On Mangum Street, unexpected problems with sink holes, utility lines and inadequate asphalt, originally caused a bit of a delay and a few bottlenecks. But by mid-September the work was done, at least it was supposed to be.
"No, it's not anything that's really wrong, what's happening is when we're getting close to finishing every project, we do a walk through punch list, very similar to buying a house," said Joey Hopkins with the North Carolina Department of Transportation. "You're going to do a walk-through before you sign that final paperwork."
What DOT inspectors found were manhole covers that didn't meet state quality standards for a smooth ride.
So officials ordered the contractor to go back and make repairs. But some wonder if taxpayers are footing the bill.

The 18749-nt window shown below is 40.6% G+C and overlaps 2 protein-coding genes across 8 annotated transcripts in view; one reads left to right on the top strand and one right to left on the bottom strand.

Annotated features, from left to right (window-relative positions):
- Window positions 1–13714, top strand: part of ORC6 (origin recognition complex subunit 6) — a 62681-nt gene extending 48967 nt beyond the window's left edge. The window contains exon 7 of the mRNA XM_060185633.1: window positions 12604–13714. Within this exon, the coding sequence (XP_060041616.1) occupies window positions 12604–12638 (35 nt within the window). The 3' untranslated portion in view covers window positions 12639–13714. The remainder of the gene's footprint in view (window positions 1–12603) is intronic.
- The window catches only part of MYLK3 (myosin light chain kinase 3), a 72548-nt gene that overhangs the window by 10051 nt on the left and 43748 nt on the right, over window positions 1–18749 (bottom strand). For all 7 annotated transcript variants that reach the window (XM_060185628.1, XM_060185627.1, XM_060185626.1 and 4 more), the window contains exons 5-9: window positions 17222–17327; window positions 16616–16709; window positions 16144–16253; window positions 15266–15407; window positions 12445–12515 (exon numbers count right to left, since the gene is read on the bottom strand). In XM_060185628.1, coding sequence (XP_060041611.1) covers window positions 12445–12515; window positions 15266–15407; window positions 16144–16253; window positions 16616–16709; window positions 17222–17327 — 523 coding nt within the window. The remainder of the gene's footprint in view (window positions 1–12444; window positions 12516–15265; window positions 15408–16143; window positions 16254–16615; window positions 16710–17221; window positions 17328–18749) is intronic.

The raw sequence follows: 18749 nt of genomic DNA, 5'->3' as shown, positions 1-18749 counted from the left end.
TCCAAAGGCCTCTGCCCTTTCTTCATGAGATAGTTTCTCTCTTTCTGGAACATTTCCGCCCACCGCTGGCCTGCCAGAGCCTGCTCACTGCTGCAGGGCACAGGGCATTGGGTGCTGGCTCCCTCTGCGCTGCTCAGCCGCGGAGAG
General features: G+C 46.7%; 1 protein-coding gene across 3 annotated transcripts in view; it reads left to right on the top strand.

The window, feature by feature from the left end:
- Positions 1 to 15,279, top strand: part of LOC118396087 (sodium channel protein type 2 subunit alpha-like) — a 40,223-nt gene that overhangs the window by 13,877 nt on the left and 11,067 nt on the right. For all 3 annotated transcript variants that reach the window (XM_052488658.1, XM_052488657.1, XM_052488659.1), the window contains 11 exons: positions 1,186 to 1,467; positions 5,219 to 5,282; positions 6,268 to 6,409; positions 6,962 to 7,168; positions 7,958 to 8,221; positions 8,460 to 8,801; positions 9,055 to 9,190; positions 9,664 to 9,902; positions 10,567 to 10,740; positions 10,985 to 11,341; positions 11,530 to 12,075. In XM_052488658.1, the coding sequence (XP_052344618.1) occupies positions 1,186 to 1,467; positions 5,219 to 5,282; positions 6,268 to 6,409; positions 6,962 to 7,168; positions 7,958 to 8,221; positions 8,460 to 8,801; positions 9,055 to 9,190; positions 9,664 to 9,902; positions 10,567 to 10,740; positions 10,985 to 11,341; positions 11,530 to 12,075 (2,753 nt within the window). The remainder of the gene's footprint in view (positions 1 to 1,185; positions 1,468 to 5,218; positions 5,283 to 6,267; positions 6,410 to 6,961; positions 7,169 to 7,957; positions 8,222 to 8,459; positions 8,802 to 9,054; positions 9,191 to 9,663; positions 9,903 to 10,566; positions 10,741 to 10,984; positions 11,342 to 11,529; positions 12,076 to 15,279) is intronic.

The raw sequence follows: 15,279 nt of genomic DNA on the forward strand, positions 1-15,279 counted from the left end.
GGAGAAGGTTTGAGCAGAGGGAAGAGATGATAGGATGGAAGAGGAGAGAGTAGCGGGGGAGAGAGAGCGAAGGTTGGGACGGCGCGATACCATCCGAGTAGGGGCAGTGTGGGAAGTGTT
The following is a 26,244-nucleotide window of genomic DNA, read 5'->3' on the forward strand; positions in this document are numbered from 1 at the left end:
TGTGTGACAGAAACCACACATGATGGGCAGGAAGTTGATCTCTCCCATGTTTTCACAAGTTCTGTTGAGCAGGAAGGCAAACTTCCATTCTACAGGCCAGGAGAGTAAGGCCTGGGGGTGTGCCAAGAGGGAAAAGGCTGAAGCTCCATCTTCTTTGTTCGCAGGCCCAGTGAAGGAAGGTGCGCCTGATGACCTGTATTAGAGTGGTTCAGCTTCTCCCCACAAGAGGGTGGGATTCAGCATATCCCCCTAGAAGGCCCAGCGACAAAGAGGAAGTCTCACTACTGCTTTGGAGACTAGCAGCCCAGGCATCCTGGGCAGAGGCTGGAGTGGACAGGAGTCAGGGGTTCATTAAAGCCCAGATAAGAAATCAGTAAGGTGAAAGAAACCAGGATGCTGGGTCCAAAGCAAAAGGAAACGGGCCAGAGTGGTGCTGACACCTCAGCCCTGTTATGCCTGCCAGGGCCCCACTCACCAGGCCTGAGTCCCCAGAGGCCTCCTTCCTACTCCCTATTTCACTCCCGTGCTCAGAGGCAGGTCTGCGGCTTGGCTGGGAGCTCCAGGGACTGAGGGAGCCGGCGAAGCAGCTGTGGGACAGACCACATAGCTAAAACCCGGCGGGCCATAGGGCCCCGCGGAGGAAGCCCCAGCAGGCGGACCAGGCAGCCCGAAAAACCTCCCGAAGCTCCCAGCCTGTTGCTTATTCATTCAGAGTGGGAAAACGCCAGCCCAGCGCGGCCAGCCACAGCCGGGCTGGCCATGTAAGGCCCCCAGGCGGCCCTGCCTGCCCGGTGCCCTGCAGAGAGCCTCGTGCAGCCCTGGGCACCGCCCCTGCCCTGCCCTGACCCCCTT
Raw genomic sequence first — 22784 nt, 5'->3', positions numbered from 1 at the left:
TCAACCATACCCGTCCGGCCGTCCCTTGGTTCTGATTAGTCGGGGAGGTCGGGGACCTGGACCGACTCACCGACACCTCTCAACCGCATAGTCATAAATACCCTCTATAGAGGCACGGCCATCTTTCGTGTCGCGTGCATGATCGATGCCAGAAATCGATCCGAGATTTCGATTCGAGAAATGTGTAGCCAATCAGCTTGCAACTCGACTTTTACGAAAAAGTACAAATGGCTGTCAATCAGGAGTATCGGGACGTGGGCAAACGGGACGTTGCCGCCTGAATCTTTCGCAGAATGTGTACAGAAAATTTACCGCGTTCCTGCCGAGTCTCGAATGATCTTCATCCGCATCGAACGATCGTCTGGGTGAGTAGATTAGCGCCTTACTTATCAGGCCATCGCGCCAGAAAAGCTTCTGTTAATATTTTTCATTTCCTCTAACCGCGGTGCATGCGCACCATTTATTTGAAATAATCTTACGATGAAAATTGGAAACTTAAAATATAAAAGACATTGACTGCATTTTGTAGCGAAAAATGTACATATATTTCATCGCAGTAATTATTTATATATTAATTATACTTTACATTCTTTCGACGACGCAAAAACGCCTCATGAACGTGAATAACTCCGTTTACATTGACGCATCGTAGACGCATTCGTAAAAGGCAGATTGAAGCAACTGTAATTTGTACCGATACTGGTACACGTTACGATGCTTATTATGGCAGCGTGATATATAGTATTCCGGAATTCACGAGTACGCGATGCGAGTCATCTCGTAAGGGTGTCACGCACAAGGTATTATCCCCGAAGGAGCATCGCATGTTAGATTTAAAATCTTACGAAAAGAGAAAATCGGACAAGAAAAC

"No, no, this is not costing anything to us or the taxpayers," Hopkins said.
Stimulus funds and taxpayer dollars were used to cover Durham's original resurfacing project that came in an estimated $167,000 under budget. But costly repairs cut that amount in half.
"It actually cost a little more than what we expected, because of what we found once we started doing the work," Hopkins said.
Overall, the DOT calls the project successful, promising drivers a smoother ride after this latest round of repairs wraps up next week.